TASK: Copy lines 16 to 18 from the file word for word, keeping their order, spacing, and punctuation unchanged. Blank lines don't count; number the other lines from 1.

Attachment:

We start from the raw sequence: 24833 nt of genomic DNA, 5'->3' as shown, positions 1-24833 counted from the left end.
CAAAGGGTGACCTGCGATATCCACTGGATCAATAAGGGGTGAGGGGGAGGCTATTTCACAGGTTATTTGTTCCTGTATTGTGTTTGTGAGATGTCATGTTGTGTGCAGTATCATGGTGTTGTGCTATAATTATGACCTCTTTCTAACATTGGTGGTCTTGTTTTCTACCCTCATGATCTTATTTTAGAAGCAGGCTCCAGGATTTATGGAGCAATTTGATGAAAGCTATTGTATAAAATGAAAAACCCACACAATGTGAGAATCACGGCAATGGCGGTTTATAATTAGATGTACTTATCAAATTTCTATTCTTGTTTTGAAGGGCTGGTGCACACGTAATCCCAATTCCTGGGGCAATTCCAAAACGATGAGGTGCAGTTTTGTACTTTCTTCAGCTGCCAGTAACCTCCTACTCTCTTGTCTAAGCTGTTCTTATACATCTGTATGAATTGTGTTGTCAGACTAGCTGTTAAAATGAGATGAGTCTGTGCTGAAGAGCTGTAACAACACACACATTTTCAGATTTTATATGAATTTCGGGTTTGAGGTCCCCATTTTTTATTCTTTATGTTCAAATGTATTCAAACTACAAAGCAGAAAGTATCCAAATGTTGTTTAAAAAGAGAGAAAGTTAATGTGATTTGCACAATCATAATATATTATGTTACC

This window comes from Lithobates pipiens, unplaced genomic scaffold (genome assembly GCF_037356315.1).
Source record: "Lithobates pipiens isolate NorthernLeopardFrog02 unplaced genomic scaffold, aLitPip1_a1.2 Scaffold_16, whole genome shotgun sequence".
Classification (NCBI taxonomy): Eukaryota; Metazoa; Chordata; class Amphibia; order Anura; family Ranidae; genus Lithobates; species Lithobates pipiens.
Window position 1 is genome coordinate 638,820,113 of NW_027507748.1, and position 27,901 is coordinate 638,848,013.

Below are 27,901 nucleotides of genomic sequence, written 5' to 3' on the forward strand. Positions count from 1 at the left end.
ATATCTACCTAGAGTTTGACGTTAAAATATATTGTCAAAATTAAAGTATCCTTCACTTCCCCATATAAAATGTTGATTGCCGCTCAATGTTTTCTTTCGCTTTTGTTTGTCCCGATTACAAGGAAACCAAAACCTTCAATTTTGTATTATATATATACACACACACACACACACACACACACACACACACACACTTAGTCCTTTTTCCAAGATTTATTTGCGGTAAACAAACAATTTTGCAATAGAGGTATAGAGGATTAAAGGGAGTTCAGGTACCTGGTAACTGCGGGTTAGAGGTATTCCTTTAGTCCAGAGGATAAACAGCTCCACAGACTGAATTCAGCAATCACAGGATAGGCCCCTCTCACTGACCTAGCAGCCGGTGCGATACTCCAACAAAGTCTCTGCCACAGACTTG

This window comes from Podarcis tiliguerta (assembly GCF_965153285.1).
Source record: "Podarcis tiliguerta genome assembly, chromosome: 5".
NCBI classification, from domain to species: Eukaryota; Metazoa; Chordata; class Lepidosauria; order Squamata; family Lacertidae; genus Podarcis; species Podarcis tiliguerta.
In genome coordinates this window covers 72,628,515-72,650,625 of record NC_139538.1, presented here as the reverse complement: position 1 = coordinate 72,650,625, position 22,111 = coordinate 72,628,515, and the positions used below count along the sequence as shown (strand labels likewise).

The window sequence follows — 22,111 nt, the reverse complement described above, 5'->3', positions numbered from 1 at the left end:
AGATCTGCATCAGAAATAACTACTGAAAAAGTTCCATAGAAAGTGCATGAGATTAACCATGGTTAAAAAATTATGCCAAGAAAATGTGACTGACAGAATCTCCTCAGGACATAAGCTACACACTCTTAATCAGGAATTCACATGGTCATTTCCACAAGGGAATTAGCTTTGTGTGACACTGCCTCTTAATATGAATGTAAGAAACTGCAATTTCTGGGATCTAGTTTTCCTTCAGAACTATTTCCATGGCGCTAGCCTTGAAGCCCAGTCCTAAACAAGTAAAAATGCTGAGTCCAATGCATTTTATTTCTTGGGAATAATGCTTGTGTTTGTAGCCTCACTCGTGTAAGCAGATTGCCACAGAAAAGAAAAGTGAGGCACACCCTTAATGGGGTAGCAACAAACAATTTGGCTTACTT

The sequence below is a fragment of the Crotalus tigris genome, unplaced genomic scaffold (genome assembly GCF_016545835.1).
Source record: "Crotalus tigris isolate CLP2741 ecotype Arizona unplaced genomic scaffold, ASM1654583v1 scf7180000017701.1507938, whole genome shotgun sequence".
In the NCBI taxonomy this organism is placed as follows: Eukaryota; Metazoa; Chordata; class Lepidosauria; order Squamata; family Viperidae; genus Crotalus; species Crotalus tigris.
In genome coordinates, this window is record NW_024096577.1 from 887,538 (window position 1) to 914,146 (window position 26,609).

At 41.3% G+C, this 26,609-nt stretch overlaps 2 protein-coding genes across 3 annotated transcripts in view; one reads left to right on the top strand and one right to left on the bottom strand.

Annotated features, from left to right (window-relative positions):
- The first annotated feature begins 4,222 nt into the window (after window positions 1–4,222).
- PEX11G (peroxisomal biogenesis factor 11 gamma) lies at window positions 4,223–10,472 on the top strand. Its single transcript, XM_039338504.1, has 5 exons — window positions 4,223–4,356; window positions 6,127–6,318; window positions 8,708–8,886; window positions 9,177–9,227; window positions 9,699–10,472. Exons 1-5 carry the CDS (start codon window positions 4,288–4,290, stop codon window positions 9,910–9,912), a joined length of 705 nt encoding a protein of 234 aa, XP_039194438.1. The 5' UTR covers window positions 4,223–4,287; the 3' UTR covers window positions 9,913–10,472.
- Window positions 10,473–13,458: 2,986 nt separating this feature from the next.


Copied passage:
Source record: "Crotalus tigris isolate CLP2741 ecotype Arizona unplaced genomic scaffold, ASM1654583v1 scf7180000017701.1507938, whole genome shotgun sequence".
In the NCBI taxonomy this organism is placed as follows: Eukaryota; Metazoa; Chordata; class Lepidosauria; order Squamata; family Viperidae; genus Crotalus; species Crotalus tigris.
In genome coordinates, this window is record NW_024096577.1 from 887,538 (window position 1) to 914,146 (window position 26,609).